Intelligence is, on one level at least, an active response to cognitive stimuli: so the more stimuli that are thrown at us, the greater the intelligence we accrete. One of the arguments I found hardest to understand in Naomi Klein’s brilliantly written, and politically vapid, polemic ‘No Logo’ was the idea that billboard advertising (The Branding of the Cityscape, as she portentously labelled it) is somehow an intrusion into the public sphere. Not only is there nothing new in this (as she coyly admits) – just think of the number of buildings which still have the faint painted outlines of an advert for Cooper’s Marmelade, or some such product, indelibly etched into their brickwork – but her contention that advertising is of zero cultural worth is one I just don’t buy. Such hoardings may not be art (though some come damn close), but they still make you think. And that’s the point.
But is there any evidence to back up these assertions that more sophisticated pop culture is improving our intelligence quotients? Well, to be honest, as with most stats, the evidence is there if you want to find it. It’s certainly the case that IQ is increasing in absolute terms, by about three points per decade (though it’s always recalibrated to maintain the average as 100). Now of course much of this is a function of the post-war surge in prosperity: greater educational opportunities and better diets, plus the fact we’re all more savvy at completing IQ tests. Nonetheless, the increase in aptitude scores is out-stripping growth in GDP, so it cannot be the sole determinant. Surely we can attribute some of this progress at least to the pop culture which envelopes our lives?
What, then, of emotional intelligence? Isn’t contemporary society’s obsessions with its own victim status – blame the parents, blame the Government, blame anyone but yourself – fuelled by the introspection of our pop culture: for example, the meaningless navel-gazing of reality TV, and the glossy vacuity of celebrity magazines? Well, of course not. Pop culture is a creation of our society, not its creator. And, anyway, it would be an über-meta-irony to attempt to shift responsibility for this victim mentality away from the individual towards society.
More important is what we can learn from shows such as Big Brother. The first is the capacity of the public to put aside their prejudices and take quirky contestants under their wing: Brian, the gay Irish ‘trolley dolly’, won the second series; and Nadia, a louder-than-life Spanish transsexual, triumphed in last year’s competition.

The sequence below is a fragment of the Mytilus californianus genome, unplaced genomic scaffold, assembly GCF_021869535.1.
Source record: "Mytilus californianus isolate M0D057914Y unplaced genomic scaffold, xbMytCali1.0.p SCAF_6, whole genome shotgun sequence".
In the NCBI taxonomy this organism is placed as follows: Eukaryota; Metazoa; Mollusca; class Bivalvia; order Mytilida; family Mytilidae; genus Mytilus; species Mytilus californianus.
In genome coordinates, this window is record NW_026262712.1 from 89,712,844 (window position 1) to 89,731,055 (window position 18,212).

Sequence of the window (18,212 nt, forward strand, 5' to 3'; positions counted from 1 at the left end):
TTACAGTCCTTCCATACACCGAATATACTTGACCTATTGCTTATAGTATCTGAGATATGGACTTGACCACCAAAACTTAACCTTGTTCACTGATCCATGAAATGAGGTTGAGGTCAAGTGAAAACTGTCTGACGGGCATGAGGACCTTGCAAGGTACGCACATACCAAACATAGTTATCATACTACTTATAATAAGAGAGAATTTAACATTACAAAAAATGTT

There is also a much greater awareness of the importance of body language, and what it can reveal to us about the inner thoughts of the contestants. For instance, the unfolding mental turmoil of last year’s runner-up, Jason Cowan, whose debut in leopard-print thong seemingly announced his cock-sure arrogance, was exposed by his grooming habits: the cameras showed him, seemingly unconsciously, devoting minutes at a time to touching his hair to try and get it ‘just so’. We no longer need a psychologist to let us into the secret that this is a self-affirming gesture of someone with deep insecurities. These ‘tells’ are fascinating anthropological guides to our inner neuroses, and it is programmes like Big Brother which have hard-wired our understanding of them into the mainstream.
So what lessons can we draw from this cursory paean to pop culture? The first is the extent to which markets and competition are a force for cultural good. Television executives are emboldened to create sophisticated programmes crammed with nuance and complexity because they must sustain repeated viewings on lucrative DVD box-sets. It is not the BBC licence fee which is keeping producers honest, but the realities of the bottom line.
The second lesson is the most comforting, ensuring my liberal heart continues to beat with optimism and enthusiasm for the infinite capacity of human potential. The history of popular culture is one of progress, of advancement, of improvement, not only for the media it comprises, but also for the society it reflects: let’s hope that can be its future too. In which case, I’ll still be cheering come Big Brother XXVIII.